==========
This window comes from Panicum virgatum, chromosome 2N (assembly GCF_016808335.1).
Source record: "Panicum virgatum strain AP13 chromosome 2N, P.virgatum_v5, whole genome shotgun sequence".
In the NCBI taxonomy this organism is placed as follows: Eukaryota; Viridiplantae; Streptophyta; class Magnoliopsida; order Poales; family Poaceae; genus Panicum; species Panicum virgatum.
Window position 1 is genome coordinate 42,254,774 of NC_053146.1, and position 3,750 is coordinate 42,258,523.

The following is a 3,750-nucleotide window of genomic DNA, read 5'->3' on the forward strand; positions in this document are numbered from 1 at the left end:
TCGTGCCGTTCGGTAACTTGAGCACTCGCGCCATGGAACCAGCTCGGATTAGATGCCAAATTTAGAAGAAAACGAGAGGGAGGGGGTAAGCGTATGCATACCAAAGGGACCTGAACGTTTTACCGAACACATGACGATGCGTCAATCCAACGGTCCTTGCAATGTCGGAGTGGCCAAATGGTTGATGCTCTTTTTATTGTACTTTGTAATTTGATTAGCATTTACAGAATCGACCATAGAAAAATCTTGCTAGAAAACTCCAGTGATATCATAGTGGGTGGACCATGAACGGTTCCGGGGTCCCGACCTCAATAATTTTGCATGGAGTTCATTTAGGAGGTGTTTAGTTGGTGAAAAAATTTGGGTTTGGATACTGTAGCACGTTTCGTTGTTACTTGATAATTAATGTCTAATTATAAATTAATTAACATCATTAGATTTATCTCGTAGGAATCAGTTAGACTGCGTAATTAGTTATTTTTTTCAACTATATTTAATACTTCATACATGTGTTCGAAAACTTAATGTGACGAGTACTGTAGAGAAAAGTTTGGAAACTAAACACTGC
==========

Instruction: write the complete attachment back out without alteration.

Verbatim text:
This window comes from Panicum virgatum, chromosome 2N (assembly GCF_016808335.1).
Source record: "Panicum virgatum strain AP13 chromosome 2N, P.virgatum_v5, whole genome shotgun sequence".
In the NCBI taxonomy this organism is placed as follows: Eukaryota; Viridiplantae; Streptophyta; class Magnoliopsida; order Poales; family Poaceae; genus Panicum; species Panicum virgatum.
Window position 1 is genome coordinate 42,254,774 of NC_053146.1, and position 3,750 is coordinate 42,258,523.

The following is a 3,750-nucleotide window of genomic DNA, read 5'->3' on the forward strand; positions in this document are numbered from 1 at the left end:
TCGTGCCGTTCGGTAACTTGAGCACTCGCGCCATGGAACCAGCTCGGATTAGATGCCAAATTTAGAAGAAAACGAGAGGGAGGGGGTAAGCGTATGCATACCAAAGGGACCTGAACGTTTTACCGAACACATGACGATGCGTCAATCCAACGGTCCTTGCAATGTCGGAGTGGCCAAATGGTTGATGCTCTTTTTATTGTACTTTGTAATTTGATTAGCATTTACAGAATCGACCATAGAAAAATCTTGCTAGAAAACTCCAGTGATATCATAGTGGGTGGACCATGAACGGTTCCGGGGTCCCGACCTCAATAATTTTGCATGGAGTTCATTTAGGAGGTGTTTAGTTGGTGAAAAAATTTGGGTTTGGATACTGTAGCACGTTTCGTTGTTACTTGATAATTAATGTCTAATTATAAATTAATTAACATCATTAGATTTATCTCGTAGGAATCAGTTAGACTGCGTAATTAGTTATTTTTTTCAACTATATTTAATACTTCATACATGTGTTCGAAAACTTAATGTGACGAGTACTGTAGAGAAAAGTTTGGAAACTAAACACTGC